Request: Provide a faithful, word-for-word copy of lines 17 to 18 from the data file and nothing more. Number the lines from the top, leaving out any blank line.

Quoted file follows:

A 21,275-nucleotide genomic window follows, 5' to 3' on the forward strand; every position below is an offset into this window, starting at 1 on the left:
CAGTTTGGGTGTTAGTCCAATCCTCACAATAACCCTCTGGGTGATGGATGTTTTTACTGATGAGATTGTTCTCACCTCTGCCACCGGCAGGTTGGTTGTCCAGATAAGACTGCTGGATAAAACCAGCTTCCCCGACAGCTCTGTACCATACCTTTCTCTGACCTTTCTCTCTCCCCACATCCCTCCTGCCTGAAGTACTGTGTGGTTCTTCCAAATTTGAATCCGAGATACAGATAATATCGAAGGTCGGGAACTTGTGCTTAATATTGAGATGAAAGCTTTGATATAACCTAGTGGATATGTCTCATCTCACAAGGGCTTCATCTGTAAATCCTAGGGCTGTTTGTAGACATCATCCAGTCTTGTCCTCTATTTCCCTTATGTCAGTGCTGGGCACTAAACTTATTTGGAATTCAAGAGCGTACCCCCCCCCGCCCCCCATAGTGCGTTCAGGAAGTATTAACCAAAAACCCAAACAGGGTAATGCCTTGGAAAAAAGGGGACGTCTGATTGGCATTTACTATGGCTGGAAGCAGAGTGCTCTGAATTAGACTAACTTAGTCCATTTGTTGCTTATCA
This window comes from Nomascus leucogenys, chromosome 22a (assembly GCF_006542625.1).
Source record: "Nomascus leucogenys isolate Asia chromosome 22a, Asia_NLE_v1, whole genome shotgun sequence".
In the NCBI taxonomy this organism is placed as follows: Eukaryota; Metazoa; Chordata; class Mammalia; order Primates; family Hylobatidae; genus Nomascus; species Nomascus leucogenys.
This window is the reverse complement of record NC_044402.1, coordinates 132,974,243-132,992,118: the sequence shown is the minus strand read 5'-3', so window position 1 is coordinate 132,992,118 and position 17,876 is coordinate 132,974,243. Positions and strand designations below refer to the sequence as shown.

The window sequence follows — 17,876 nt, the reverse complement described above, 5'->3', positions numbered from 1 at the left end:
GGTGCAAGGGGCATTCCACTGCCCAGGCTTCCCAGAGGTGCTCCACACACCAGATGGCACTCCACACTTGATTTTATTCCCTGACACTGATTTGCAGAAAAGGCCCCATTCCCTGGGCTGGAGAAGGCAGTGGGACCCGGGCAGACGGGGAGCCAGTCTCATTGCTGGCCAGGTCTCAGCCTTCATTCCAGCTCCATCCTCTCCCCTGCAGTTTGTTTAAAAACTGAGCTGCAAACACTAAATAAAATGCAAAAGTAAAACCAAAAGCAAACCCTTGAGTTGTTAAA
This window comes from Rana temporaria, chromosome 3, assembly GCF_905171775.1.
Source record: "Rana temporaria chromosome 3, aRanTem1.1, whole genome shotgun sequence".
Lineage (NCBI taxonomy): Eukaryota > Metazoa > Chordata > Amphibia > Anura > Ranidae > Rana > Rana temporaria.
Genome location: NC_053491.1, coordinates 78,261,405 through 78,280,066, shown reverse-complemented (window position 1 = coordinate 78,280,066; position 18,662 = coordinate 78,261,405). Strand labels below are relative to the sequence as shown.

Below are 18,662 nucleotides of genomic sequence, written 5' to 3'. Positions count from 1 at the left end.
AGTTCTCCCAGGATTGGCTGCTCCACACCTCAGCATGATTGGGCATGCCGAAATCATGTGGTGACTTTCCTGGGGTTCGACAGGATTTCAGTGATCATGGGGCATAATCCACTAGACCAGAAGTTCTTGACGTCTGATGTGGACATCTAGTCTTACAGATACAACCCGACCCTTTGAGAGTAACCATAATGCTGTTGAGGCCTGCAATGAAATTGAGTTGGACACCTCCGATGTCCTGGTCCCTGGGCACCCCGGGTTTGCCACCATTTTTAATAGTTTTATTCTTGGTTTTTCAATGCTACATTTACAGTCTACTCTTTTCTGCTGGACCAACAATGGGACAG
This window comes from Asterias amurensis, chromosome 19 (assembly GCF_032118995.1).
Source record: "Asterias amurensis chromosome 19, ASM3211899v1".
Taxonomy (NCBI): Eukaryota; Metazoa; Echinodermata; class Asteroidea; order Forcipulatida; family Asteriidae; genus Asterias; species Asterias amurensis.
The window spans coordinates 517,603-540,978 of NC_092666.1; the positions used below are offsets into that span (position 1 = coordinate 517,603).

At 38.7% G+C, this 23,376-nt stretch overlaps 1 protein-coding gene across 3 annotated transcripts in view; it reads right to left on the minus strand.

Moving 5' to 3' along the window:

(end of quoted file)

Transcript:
Taxonomy (NCBI): Eukaryota; Metazoa; Echinodermata; class Asteroidea; order Forcipulatida; family Asteriidae; genus Asterias; species Asterias amurensis.
The window spans coordinates 517,603-540,978 of NC_092666.1; the positions used below are offsets into that span (position 1 = coordinate 517,603).